Nearly one quarter of consumers today report reading nutritional labels to avoid artificial additives, so in an effort to appease a more modern, health conscious customer, food companies are dropping artificial ingredients. It's a widespread movement that includes some of the biggest names in the food industry. General Mills is removing artificial flavors and colors from all of its cereals and Kraft ditched the artificial colors and preservatives from its iconic mac and cheese.
But what does this really mean for the consumer? Is it a true menu facelift or a marketing ploy?
Food Companies Are Taking Baby Steps
Food companies are making positive moves in the right direction but many are still taking baby steps. It's important to read between the lines. How many of their products are actually changing considering how huge these companies really are in the first place? How far reaching are these changes in terms of products?
For example, General Mills said that 90 percent of its cereals will be free of artificial flavors and colors by the end of 2016. This is great news, but General Mills is way more than just cereal, it's baked goods, pizza rolls, and prepared meals. The company owns a host of other processed food brands including Betty Crocker, Bisquick, Pillsbury, Hamburger Helper, and Totino's. What is it doing to make these brands healthier? How many products still contain artificial ingredients?
While Kraft Foods removed artificial colors and preservatives from its Original Kraft Macaroni & Cheese, what about its numerous other products like JELL-O, Cool Whip, and Stove Top Stuffing? Does Kraft plan to change up these products as well?
What's Being Added To the Ingredient List?
As these companies begin to remove artificial ingredients, what are they replacing them with to keep the flavor consistent? Are natural flavors that much better than artificial flavors? It helps to understand what exactly artificial flavors are in the first place.
The U.S. Food and Drug Administration (FDA) defines artificial flavors as substances that impart flavor and are not "derived from a spice, fruit or fruit juice, vegetable or vegetable juice, edible yeast, herb, bark, bud, root, leaf or similar plant material, meat, fish, poultry, eggs, dairy products, or fermentation products thereof."
Natural flavors, on the other hand, are sourced from "a spice, fruit or fruit juice, vegetable or vegetable juice, edible yeast, herb, bark, bud, root" and so on. And while that may seem innately healthy, a number of not-so-healthy substances can be derived from nature. Natural flavors can still contain dangerous ingredients. For example, natural wood smoke flavor is made from liquid smoke. Liquid smoke is captured, condensed, and filtered smoke that's mixed with water after burning wood at a high temperature. But liquid smoke contains polycyclic aromatic hydrocarbons (PAHs), which are known carcinogens. Then there's castoreum, a mixture of the anal secretions and the urine of beavers, which is used to make natural vanilla and raspberry flavorings.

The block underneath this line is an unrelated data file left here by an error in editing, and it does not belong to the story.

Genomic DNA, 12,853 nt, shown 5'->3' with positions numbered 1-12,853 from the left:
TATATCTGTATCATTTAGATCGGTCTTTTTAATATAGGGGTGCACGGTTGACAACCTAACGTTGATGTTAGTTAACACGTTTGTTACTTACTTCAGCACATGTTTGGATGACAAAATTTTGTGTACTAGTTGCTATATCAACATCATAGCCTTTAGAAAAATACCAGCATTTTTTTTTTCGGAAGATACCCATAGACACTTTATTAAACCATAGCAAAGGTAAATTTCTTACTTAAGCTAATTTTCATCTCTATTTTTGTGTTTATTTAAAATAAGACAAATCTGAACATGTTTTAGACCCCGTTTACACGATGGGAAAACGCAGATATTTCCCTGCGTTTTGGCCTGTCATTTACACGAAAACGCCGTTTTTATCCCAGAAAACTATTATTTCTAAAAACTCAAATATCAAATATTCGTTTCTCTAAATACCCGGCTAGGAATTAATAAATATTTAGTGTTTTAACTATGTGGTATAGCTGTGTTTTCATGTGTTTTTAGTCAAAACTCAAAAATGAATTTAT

These flavors, whether natural or artificial, are created by professional flavorists and do not have to be fully disclosed on food labels. If the label reads natural flavors, you could be eating a supposedly natural ingredient made of beaver urine.
That's pretty gross.
What's more, the Environmental Working Group, which rates the health of food based on a number of criteria including genetic modification, pesticide residue, processing, and ingredients, gives foods with natural and artificial flavors the same rating because it says that one is no better than the other.
So when a food company claims it's replacing artificial flavors with natural flavors, be wary. Read the ingredients label carefully and look for ingredients that you recognize. If you can't find the ingredient in your pantry, you may want to put the product back on the shelf.
The good news is that food companies are responding to consumers and removing unhealthy ingredients. Panera, for example, changed its entire menu by removing over 80 additives and clearly defining the changes on its website. Food companies are taking steps to make real food from real ingredients, but we as consumers still have to be vigilant about reading labels. If the ingredient panel resembles a novel rather than a sentence, think twice about purchasing the product.
You have the power to help create change in our food system by using your American dollar to purchase only clean and real food products at your local markets.